Two Poems

Robert VanderMolen

A House

A calendar under the couch
Was several years old. It wasn’t
My house. A note with crisp
Letters, You are the love
Of my life. I drank my coffee
On a window seat watching
Spring snow fall like sugar-cubes

*

Men were mulling
The career of Senator Vandenberg

Candles played across mirrors
To a repeating pause
In the wallpaper

A polite house
Like my aunt’s we visited
At Easter, before the road
To the lake expanded to four lanes
Past muck farms
Past onion and poultry warehouses

*

Flowers, subdued flowers
In the large Turkish rug, while ladies
Played canasta on leafy afternoons

The kitchen, round arches,
A screened porch where ivy edged
To cross-braces

Air filtering up and down
Then sideways
Depending on the hour

A spraygun for ants

There was that Clare Booth Luce business
One said, any substance to that?

*

Light echoing down the stairs
Where laundry equipment was aligned,
Stored furniture, a sense of foreboding

A handgun in a dresser drawer
A leeking vial of something
Like lubricant

Associations

How our mothers appeared
When young, a wonderment

The dressings of time,
Unscrolling bark of birch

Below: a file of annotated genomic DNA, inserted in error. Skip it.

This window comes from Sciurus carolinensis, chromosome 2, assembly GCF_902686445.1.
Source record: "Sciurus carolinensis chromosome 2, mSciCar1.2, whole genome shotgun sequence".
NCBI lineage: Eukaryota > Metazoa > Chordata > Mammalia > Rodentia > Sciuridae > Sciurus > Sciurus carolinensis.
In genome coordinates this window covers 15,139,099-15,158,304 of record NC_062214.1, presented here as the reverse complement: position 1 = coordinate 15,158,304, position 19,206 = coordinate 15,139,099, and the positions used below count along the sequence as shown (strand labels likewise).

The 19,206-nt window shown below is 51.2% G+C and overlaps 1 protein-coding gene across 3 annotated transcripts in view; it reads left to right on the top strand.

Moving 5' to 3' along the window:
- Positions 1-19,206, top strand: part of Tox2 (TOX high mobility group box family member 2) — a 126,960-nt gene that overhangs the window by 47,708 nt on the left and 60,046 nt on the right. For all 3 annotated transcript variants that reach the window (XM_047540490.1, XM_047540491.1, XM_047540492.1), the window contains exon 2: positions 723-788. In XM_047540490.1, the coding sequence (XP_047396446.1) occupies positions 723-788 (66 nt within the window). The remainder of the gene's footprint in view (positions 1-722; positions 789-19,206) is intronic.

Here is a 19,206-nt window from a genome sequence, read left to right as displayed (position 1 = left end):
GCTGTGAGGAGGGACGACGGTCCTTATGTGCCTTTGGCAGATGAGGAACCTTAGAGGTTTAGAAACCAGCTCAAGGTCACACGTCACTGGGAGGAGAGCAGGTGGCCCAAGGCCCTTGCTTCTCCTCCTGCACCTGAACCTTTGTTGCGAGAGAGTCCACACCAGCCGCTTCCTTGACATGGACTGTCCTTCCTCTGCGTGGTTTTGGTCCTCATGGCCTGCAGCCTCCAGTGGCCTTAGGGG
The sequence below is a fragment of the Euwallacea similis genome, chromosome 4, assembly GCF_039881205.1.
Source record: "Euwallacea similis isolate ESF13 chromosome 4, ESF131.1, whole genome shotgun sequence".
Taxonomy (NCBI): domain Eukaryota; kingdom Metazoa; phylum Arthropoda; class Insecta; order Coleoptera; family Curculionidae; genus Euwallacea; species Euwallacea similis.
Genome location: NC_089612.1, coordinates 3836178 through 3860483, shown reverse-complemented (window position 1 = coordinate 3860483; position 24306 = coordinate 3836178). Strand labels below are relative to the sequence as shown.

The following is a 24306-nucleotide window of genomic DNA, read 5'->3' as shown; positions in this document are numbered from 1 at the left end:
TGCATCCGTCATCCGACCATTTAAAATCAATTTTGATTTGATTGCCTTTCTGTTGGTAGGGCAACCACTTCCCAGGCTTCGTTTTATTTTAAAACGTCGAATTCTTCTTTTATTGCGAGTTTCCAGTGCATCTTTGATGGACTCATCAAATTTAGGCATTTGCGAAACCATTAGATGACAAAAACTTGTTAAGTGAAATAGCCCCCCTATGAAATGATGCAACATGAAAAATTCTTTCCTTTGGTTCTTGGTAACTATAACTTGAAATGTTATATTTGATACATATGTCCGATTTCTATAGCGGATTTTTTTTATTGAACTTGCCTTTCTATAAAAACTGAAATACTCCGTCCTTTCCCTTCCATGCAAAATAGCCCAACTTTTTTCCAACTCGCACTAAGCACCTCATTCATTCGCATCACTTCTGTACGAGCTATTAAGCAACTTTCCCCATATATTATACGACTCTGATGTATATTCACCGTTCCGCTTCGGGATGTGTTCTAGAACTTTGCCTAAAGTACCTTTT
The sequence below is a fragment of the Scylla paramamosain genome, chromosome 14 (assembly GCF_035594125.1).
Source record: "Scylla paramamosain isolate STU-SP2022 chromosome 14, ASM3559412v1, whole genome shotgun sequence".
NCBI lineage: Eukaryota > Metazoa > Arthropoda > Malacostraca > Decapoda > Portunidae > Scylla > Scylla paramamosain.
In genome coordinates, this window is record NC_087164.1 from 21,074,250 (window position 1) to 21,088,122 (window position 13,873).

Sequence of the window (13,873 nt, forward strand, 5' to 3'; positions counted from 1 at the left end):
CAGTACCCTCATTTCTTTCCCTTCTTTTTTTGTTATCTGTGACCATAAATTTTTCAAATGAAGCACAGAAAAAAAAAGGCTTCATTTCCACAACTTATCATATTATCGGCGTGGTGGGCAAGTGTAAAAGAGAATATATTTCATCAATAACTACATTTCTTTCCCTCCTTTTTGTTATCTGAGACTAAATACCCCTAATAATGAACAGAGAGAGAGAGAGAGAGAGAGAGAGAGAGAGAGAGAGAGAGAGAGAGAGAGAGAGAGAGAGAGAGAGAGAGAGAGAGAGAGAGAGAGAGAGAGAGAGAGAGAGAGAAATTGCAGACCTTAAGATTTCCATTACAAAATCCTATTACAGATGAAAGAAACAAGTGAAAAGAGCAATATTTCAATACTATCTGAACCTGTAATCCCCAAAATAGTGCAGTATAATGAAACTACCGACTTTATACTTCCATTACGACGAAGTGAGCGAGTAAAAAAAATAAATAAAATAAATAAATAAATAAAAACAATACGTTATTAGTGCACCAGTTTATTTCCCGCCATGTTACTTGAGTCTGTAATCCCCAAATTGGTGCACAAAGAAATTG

And what was invented
For our protection, kicking

A curb after church, a pearly
Sky

*

This hero needs discipline
Or no one will love him

Do I need so many critics?
Where’s the distance

The confidence? The nodding
Heads of wild plants

After another cold night.
Even the dog seems

Skulky. Skidmarks
Past the gazebo and onto a wharf

Where I watched from a tall room
Arms over a radiator

Once

*

We’d had a few drinks
Some months before he grew ill

His memory had made
Realignments

Generous rural bridges.
That night beech nuts fell

Thickly

The pulley assembly hanging
Beside the gun rack

How many years it had been
Slung there temporarily

*

Dan’s Dad said, the more
You mature

The more graphically
You think about sex

Getting to the nub of it

As he liked to believe
He did